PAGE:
There are are variety of Quality Gate and Metrics badges available.

To add a standard Quality Gatebadge, add the following to readme.md.

[![Quality Gate](https://sonarqube.com/api/badges/gate?key=YourUniqueProjectName)](https://sonarqube.com/dashboard/index/YourUniqueProjectName)

Integrate SonarQube with Pull Requests

SonarQube can analyze Pull Requests for quality issues, which you can see on this pull request.

This requires a GitHub authentication token, which must be secured, secure variables to be enabled in pull requests and a differential build for Pull Requests.

Get a GitHub Authentication token

Go to your profile and click “Edit Profile”. Click on “Personal access tokens” in the “Developer settings” section. Give the token any name and tick on the “public_repo” scope. Make a note of the created token (GitHubAuthToken from now on)

Secure the GitHub Authentication token

Anyone with access to this token can alter your data, contact information and billing data, so we don’t want that.

On AppVeyor, click your user name in the top right hand corner and then click “Encrypt data” from the drop down menu. Enter GitHubAuthToken in to “Value to encrypt” and click “Encrypt”. AppVeyor will then display a token which you can use in place of the real value (EncryptedGitHubAuthToken from now on).

Allowing Secure Variables in Pull Requests

Normally AppVeyor will not decrypt secure variables in Pull Requests, as in this case a Hacker could send you a PR and then read all of your secure data. However, for SonarQube to analyze Pull Requests, it is necessary. You need to decide whether you can live with this.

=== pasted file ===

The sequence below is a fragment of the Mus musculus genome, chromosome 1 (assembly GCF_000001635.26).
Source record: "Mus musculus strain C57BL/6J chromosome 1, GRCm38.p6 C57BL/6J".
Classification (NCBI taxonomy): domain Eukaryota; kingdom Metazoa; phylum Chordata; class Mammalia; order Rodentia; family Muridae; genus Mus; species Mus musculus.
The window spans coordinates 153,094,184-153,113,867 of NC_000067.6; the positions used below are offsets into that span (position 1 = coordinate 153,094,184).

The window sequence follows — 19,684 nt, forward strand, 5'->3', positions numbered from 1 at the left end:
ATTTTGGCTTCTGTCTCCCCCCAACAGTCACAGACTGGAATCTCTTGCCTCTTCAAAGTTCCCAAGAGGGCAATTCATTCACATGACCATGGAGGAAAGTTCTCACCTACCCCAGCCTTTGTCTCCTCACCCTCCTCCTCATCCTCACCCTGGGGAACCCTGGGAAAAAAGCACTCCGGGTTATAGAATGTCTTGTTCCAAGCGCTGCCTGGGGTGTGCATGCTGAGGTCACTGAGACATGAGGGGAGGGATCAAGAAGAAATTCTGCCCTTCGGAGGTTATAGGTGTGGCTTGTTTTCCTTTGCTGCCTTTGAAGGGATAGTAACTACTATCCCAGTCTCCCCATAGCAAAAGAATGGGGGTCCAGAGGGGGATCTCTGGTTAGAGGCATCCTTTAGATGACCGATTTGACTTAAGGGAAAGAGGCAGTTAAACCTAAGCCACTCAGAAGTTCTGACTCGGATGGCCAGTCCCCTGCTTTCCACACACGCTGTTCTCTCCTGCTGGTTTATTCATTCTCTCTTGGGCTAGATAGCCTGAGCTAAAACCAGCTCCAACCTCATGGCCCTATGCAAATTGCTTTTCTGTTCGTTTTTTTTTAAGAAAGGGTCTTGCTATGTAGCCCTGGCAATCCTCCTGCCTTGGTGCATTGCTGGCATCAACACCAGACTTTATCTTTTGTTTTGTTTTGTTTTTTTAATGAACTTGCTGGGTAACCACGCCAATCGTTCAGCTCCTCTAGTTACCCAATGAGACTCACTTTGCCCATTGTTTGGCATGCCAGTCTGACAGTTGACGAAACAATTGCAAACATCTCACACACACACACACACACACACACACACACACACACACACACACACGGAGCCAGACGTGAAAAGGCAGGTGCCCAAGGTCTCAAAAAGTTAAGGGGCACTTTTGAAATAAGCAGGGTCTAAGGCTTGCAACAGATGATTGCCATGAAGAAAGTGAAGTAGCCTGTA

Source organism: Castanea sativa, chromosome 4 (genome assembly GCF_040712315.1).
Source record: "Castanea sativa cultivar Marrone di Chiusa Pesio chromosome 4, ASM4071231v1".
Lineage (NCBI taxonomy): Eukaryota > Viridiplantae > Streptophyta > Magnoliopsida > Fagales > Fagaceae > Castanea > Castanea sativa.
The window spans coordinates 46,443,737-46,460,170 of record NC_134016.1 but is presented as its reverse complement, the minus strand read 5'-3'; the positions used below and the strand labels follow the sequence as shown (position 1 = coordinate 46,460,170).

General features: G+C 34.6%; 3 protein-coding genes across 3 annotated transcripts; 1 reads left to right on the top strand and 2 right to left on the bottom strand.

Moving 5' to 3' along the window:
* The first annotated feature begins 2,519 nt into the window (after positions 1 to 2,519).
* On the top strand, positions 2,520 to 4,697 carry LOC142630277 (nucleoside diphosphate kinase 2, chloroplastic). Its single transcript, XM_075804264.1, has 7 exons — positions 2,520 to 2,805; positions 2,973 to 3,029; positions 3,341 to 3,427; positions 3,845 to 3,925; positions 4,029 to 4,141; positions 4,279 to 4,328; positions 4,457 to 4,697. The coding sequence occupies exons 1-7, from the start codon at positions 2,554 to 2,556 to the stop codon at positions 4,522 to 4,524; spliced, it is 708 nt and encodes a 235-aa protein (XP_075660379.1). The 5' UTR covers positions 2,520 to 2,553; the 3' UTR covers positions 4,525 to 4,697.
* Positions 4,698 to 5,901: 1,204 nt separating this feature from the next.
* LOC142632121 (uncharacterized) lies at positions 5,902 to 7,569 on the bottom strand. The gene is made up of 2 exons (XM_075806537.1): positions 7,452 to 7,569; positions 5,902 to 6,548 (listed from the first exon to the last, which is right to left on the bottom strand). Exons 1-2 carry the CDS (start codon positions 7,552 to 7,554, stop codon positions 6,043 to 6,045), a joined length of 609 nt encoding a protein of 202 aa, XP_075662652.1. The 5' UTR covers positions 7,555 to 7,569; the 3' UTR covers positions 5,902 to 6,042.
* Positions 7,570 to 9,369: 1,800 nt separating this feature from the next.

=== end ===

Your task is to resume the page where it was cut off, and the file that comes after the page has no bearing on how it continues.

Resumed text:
If you can, go to AppVeyor, click on your project, click “Settings”, tick “Enable secure variables in Pull Requests from the same repository only” and click “Save”.

Create a Pull Request Build

Modify AppVeyor.yml to ask SonarQube to publish results on standard builds, and to integrate with pull request builds. To achieve this, extra parameters are given to the SonarQube runner when if ($env:APPVEYOR_PULL_REQUEST_NUMBER) detects a Pull Request build.

environment:
  github_auth_token:
    secure: EncryptedGitHubAuthToken
before_build:
  - nuget restore
build_script:
  - choco install "msbuild-sonarqube-runner" -y
  - ps: if ($env:APPVEYOR_PULL_REQUEST_NUMBER) { MSBuild.SonarQube.Runner.exe begin /k:"YourUniqueProjectName" /d:"sonar.host.url=https://sonarqube.com" /d:"sonar.login=YourSonarQubeToken" /d:"sonar.analysis.mode=preview" /d:"sonar.github.pullRequest=$env:APPVEYOR_PULL_REQUEST_NUMBER" /d:"sonar.github.repository=YourRepositoryUrl" /d:"sonar.github.oauth=$env:EncryptedGitHubAuthToken" }
  - ps: if (-Not $env:APPVEYOR_PULL_REQUEST_NUMBER) { MSBuild.SonarQube.Runner.exe begin /k:"YourUniqueProjectName" /d:"sonar.host.url=https://sonarqube.com" /d:"sonar.login=YourSonarQubeToken" }
  - msbuild "YourProjectName.sln"
  - MSBuild.SonarQube.Runner.exe end /d:"sonar.login=YourSonarQubeToken"

Wrapping Up

SonarQube is maturing fast and is becoming industry standard, and happily it is easy to integrate Open Source projects with the publicly available SonarQube server and AppVeyor. The SonarLint Visual Studio Plugin is fantastic at spotting problems before you commit them, and the GitHub integration allows you to control the quality of contributions.

Best regards,
Cedd Burge

Follow Cedd on Twitter: @cuddlyburger
Follow AppVeyor on Twitter: @appveyor